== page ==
Is UGC ready to retire? Hardly.
User-generated content is here to stay.
That said, Helen Edwards recently used Trip Advisor as an example of how user-generated content on the whole is faced by a looming decline. While I absolutely acknowledge the user-generated media issues she brings up, these developments can hardly be seen as the harbinger of doom. Allow me to go through them point by point:
Edwards asserts that UGC sites will “begin to sag under the weight of their own banality” as offhand comments overwhelm what was once useful information. Thankfully, this quality issue facing UGC has already been solved thanks to comment ratings and moderation (for an example, see how YouTube, which is famous for profoundly idiotic comments, floats the highest rated comments to the top based on user ratings)
Edwards also points out that dated content may continue to stick around, making readers less likely to trust it and brands doomed to endure outdated and unfair reviews. Again, many sites have resolved this issue, giving precedence to new content.
Referring to a 2012 academic study indicating that people making purchase decisions look for advice from people they have some reason to value, Edwards suggests that UGC sites lack value because the content is from complete strangers. While Facebook’s social graph and Google+ have actually ameliorated this issue, enabling us to see which of our friends have endorsed something or written a review, I also feel the need to point out that we now live in an age in which we are learning to trust the collective intelligence of the crowd. If you disagree, please say hello to my pal Wikipedia and let me know if you want to stick to your guns.
Edwards sees hotels’ embrace of travel sites like Trip Advisor as a bad thing, suggesting that instead of pandering customers and asking for five star ratings, “smart managers see the looming crisis and disengage with the site, preferring to focus energies on nurturing guest loyalty.”
I see the opposite. Smart managers always have nurtured guest loyalty- by asking for reviews as well, they’re only making themselves accountable and purposefully engaging in a dialogue with content creators instead of burying their heads in the sand and hoping that some day, miraculously, people will stop searching for and posting reviews. It would be a very bad strategic decision to ignore travel ratings sites entirely, especially considering that a visit to TripAdvisor was associated with longer stays, more activities, and bookings worth £1.7 billion in tourism spending in the UK- that’s 2.2% of total tourism spending in 2011.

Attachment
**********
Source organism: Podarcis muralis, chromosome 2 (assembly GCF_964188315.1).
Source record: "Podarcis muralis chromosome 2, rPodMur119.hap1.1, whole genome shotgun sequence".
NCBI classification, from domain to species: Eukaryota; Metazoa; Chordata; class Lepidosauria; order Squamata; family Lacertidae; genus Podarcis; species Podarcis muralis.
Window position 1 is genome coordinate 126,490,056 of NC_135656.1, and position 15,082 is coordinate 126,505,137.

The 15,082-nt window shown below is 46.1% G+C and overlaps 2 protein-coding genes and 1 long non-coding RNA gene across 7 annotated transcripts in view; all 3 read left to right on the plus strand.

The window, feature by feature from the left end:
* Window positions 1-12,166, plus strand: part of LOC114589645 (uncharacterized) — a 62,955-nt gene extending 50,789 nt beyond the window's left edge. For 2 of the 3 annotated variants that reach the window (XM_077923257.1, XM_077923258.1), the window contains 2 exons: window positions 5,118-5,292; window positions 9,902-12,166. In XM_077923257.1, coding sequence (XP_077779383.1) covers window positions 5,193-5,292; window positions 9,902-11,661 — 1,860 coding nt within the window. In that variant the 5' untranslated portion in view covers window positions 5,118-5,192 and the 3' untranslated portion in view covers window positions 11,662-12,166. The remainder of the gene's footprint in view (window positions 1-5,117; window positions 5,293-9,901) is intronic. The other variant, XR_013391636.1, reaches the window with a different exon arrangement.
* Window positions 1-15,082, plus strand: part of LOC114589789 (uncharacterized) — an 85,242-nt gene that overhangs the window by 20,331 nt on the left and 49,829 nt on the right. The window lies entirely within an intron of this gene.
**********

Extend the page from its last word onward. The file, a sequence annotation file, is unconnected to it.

I agree with Edwards that expertise and editing shall come to be valued more, but to suggest that that takes UGC out of the picture is both elitist and preposterous. We are all experts at something (and does not staying in a hotel make one an expert at… staying at that hotel?). What’s more, the inherent design of UGC sites is moving toward one that encourages peer review and editing. As it happens, you can have your cake and eat it, too. UGC can have incredibly high quality, and in countless cases, it already does.
In short, asserting that these issues indicate that user-generated content is on its way out is like saying in the midst of the Industrial Revolution that trains are never going to catch on because they are fast and dangerous and there are too many different rail gauges, or like saying in the early ‘90s that the Internet is never going to work because there will eventually be too many websites and nobody will be able to separate the good sites from the bad.
Yes, UGC has some issues to overcome. All new developments do. It’s simply a process of evolution. I just want to make sure that we don’t mistake evolution for obliteration.